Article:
Everybody just loves Anthony Hopkins as Hannibal Lecter and we need to get his mug onscreen before the last vestige of his youth disappears faster than a honey-baked ham in front of Anna Nicole Smith.
Let's see, I'm thinking about remaking Thomas Harris's novel "Red Dragon" even though it was already made as "Manhunter" in 1986. Why do I want to do this? Because everybody just loves Anthony Hopkins as Hannibal Lecter and we need to get his mug onscreen before the last vestige of his youth disappears faster than a honey-baked ham in front of Anna Nicole Smith. After all, this film takes place before "The Silence of the Lambs", and there's only so much make-up can do these days.
So, whom do I want to direct this movie -- to give it that style and substance that will exceed Michael Mann's original? Do I get David Fincher? Darren Aronofsky? Jonathan Demme? No! I'll hire that guy who directed "Rush Hour" and the groundbreaking "Rush Hour 2," Brett Ratner, because anyone who can direct Chris Tucker and Jackie Chan can obviously make a compelling movie about a serial killer.
And while I'm at it, I think I'll remove everything that made the original interesting. First off, I'm going to rip most of the conflict between FBI profiler Will Graham (Edward Norton) and his own psyche out of the script because that will just confuse the audience. What they really want is to watch Hannibal Lecter making lots of coy references to eating people. So, let's get Anthony Hopkins on screen as much as possible and get all that complicated, inner-struggle crap out of there. Nobody likes inner struggle. It's so inner. The next thing I'll do is change the ending. Who the hell ever thought of using "In A Gadda Da Vida" in a movie, anyway? That's just stupid. What I'll do instead is get uber-scorer Danny Elfman to produce as much music as possible that instructs the audience exactly when to be scared. Now, when somebody busts through a closet or stabs somebody, there will be a big sound so everybody knows something bad has happened.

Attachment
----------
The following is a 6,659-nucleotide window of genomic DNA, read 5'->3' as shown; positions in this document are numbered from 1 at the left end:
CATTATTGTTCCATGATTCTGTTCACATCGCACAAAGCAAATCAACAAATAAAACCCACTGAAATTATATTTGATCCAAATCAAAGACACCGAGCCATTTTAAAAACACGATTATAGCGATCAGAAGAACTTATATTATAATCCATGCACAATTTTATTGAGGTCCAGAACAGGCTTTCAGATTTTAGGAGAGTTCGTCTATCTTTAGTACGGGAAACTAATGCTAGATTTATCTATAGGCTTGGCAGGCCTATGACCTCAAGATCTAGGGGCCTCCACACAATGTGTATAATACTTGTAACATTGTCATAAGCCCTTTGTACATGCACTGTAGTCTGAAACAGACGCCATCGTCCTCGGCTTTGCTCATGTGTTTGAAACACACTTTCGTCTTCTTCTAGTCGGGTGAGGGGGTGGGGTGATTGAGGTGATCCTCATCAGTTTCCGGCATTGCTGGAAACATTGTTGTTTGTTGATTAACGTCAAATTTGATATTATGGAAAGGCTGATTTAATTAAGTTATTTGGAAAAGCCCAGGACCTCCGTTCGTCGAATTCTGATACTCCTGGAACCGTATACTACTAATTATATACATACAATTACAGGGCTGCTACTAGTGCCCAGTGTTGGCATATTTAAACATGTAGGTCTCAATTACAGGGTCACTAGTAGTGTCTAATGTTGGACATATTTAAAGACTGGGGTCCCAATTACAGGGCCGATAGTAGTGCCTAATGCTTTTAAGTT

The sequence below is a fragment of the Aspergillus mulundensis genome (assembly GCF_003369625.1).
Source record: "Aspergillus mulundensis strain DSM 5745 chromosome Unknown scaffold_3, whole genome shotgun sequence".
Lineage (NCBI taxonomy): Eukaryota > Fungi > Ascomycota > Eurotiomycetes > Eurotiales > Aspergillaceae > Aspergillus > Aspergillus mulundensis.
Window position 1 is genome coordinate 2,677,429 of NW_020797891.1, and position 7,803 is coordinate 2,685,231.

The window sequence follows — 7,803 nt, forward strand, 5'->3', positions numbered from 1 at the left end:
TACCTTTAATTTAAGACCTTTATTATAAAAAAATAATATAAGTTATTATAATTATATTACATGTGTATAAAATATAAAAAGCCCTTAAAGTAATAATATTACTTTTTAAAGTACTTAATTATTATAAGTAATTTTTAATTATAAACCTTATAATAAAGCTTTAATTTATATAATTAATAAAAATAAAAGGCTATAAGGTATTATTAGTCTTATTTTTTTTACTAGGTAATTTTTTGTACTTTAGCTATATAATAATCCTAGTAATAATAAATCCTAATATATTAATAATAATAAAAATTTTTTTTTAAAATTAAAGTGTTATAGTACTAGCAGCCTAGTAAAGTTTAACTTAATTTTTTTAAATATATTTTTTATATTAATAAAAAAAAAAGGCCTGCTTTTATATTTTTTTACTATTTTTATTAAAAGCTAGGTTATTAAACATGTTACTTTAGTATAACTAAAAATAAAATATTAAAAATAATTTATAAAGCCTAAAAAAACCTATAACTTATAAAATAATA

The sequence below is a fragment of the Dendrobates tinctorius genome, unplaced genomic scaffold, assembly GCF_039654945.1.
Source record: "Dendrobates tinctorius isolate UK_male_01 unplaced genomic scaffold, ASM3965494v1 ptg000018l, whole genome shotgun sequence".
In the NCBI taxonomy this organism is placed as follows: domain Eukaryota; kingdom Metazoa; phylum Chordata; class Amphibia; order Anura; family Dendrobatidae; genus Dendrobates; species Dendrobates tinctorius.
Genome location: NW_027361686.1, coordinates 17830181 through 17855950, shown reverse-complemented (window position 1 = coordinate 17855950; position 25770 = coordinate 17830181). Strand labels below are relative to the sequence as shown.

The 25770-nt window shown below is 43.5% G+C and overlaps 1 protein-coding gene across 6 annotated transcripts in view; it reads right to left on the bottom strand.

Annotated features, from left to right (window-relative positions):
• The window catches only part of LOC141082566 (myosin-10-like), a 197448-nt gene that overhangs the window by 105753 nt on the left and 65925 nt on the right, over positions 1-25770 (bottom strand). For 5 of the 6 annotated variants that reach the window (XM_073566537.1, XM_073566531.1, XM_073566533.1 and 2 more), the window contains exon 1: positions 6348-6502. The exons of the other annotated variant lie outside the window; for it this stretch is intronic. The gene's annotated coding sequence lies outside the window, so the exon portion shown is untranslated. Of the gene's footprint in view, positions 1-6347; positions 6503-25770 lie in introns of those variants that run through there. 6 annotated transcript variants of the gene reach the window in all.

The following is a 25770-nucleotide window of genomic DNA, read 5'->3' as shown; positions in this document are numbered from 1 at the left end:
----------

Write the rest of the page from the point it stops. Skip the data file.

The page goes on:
And, of course, I'll recast all the parts with familiar faces so nobody feels uncomfortable. I'll do lots of close-ups and up-angle shots of Ralph Fiennes so you'll actually believe that lifting weights could do something for his ratty physique. He'll play the Tooth Fairy killer. Then I'll have Emily Watson play the blind woman. The coup de gras though, is obviously Norton, who looks barely old enough to be in high school much less a burned-out, overworked FBI agent. Just for fun, I'll toss in a couple of the actors from "The Silence of the Lambs" to do bit parts, so people will feel that all-important "connection."
Lastly, when the movie comes out, I will get naked, park myself on my favorite chair, and masturbate myself raw as the executives call me with the box-office reports and tell me what a genius I am for remaking a 16-year-old movie and making the general public think it's something new and better. I will be a God.
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